There may be a lot less jelly and nudity all round at the Oxford Tavern, but the spirit of the former topless bar lingers in the poles built into the bar and the Jelly Wrestle shared dessert of jelly, ice cream, waffles and sundae trimmings that you eat with gloved hands. During the week it’s tacos, burgers, hot dogs and mains with a side of chips, but our favourite time to visit is on weekends when the backyard smoker has been fired up in the leafy, undercover beer garden and you can order brisket, chicken, pulled pork and ribs by weight. Make it a Sunday and $10 Bloody Marys increase the good time factor by 12 points, though a midweek schooner of Monteith’s smooth cashew nut lager or a Kosciuzko pale ale doesn’t hurt either. On a Friday night unwind with ten buck Margaritas until 8pm, and then hang tight because the Friday night party here provides boogie opportunity that’s lock out free. The Oxford Tavern might have put its shirt back on, but it’s still a loose collar kind of joint where good times are the whole point.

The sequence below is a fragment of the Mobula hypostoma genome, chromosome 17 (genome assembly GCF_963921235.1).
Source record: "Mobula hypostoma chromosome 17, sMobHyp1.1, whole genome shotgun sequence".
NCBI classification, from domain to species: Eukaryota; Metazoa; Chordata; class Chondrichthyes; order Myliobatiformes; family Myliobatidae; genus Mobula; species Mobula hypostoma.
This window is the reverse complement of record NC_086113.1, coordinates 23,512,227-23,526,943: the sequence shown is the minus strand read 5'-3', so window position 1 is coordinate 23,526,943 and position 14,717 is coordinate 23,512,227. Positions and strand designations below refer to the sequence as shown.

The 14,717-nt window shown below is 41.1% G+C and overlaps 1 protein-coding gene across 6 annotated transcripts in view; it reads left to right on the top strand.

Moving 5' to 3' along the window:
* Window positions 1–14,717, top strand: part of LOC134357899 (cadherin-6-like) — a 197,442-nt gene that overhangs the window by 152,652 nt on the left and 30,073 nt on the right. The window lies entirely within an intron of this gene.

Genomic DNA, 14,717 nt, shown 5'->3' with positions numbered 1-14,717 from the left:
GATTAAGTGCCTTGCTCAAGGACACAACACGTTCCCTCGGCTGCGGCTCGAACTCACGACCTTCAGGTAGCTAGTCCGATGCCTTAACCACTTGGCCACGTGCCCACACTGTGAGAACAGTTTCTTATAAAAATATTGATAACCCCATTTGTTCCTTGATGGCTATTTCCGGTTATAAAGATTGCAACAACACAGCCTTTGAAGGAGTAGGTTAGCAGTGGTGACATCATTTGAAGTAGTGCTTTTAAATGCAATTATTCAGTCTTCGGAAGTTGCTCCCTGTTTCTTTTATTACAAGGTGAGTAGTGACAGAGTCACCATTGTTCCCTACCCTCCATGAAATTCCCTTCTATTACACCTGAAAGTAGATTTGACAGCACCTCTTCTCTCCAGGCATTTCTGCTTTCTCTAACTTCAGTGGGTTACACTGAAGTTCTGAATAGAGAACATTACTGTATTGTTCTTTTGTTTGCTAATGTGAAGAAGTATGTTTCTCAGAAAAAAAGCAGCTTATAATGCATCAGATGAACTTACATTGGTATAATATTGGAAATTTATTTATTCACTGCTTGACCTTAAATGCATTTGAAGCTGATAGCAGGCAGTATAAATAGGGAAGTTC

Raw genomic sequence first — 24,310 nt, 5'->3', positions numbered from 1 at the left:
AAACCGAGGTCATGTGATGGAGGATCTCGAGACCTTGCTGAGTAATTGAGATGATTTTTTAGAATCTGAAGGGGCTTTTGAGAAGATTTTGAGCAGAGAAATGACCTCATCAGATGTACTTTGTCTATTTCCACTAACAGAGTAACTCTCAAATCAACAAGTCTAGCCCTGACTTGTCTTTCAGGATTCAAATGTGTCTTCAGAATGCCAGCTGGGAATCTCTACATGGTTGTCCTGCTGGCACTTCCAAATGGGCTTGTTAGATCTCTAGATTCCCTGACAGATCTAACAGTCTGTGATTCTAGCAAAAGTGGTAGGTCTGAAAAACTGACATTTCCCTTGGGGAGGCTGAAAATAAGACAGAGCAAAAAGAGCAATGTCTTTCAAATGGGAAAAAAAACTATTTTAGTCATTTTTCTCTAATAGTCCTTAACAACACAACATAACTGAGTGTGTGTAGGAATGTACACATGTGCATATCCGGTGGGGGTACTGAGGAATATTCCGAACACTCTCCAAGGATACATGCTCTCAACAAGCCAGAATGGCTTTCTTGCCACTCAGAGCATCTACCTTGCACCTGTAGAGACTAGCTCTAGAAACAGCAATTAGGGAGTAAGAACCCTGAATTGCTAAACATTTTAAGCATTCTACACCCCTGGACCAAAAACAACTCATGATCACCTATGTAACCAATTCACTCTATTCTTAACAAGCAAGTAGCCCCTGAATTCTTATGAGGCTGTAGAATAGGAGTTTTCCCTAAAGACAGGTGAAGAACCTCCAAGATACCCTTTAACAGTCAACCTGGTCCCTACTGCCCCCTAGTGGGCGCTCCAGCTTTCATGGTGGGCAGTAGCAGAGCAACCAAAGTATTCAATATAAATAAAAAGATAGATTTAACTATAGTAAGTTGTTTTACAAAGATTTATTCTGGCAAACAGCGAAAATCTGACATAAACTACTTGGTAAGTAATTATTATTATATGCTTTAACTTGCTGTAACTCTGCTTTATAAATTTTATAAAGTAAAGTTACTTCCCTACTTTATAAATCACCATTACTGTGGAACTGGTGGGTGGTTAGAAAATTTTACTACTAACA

It’s almost a shame beer gets you drunk. We consider this while poring over the beer list at the this freshly renovated pub in Alexandria, reckoning that if it didn’t we’d down every last brew, from the sweet, malty Hunter Beer Co. witbier through to the palate-cleansing bite of the Feral Hop Hog IPA. Being spoiled for choice is a nice problem to have, and with the rise of dedicated craft beer bars around Sydney, it’s becoming endemic. We’re big fans of the Rocks Brewing gang here. In fact, we like their beers so much we got a keg to welcome our new editor to the building. And to make accessing the good stuff even easier the Rocks Brewing Co have opened their very own pub. Unlike their brewery bar further down in Alexandria, the Lord Raglan plays well with others. Home ground advantage is given to the Rocks brews, naturally, and you don’t hear us complaining about more places to get the Boxer red ale on tap, but the other six taps are a rolling showcase of the best craft beers on the market. They only order a keg or two of each, so this is the place to seize the day and drink till it’s gone – it moves so quickly they don’t even bother putting labels on the taps. You’ll have to keep an eye on the slate labels suspended over the bar to see what’s on offer. They run a tight operation here. They took a derelict pub, gutted it and let only the bare essentials back through the heavy wooden doors. There is a bar constructed from old doors with 12 taps; fridges for the fancy bottl